Providing Senior Care in the Non-Traditional Family
Caring for a senior in a non-traditional family can be complicated, but it also represents an opportunity for single parents and blended families.
Both the senior population and non-traditional families are on the rise. According to the U.S. Census Bureau, by 2030, nearly 70 million people will be over the age of 65. At the same time, the number of households that fall into the “non-traditional” family category has increased 23 percent since 1990 from 27.4 million to 33.7 million. When the two trends intersect in the same family, effective management of senior care issues is important as well as rewarding.
The communication of expectations is the key to managing senior care in a non-traditional family. When family members know their roles and responsibilities, providing care to a senior can be easily accomplished.
Single parents who care for a loved one can enlist the help of older children or an in-home care provider such as Right at Home, to assist a senior with shopping, laundry and medication reminders. Also, having younger children read to or with a senior can occupy both children and seniors.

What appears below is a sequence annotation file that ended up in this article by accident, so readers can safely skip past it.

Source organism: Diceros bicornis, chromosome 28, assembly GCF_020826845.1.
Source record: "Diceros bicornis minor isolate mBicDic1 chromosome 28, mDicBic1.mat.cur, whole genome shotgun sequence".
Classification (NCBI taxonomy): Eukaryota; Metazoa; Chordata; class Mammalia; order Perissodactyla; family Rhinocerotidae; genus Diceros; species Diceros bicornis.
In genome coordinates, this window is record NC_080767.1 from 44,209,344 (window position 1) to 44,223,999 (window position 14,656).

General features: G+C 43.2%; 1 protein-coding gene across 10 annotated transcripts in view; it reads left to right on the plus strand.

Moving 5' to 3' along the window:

In a blended family, caring for a senior can be a great way for step-children to get to know their new grandparent. Seniors may feel confused about their role as a step-grandparent, but an emphasis on communication is the key in any blended family, specifically those who care for seniors.
Any home that cares for a senior should make it a family affair. Non-traditional families are no exception. There are opportunities for all family members to get involved.
Source: Right at Home Managing Director
For more information: www.RAHcares.com, 503-574-3674
Copyright © 2008 RetirementConnection.com. All rights reserved.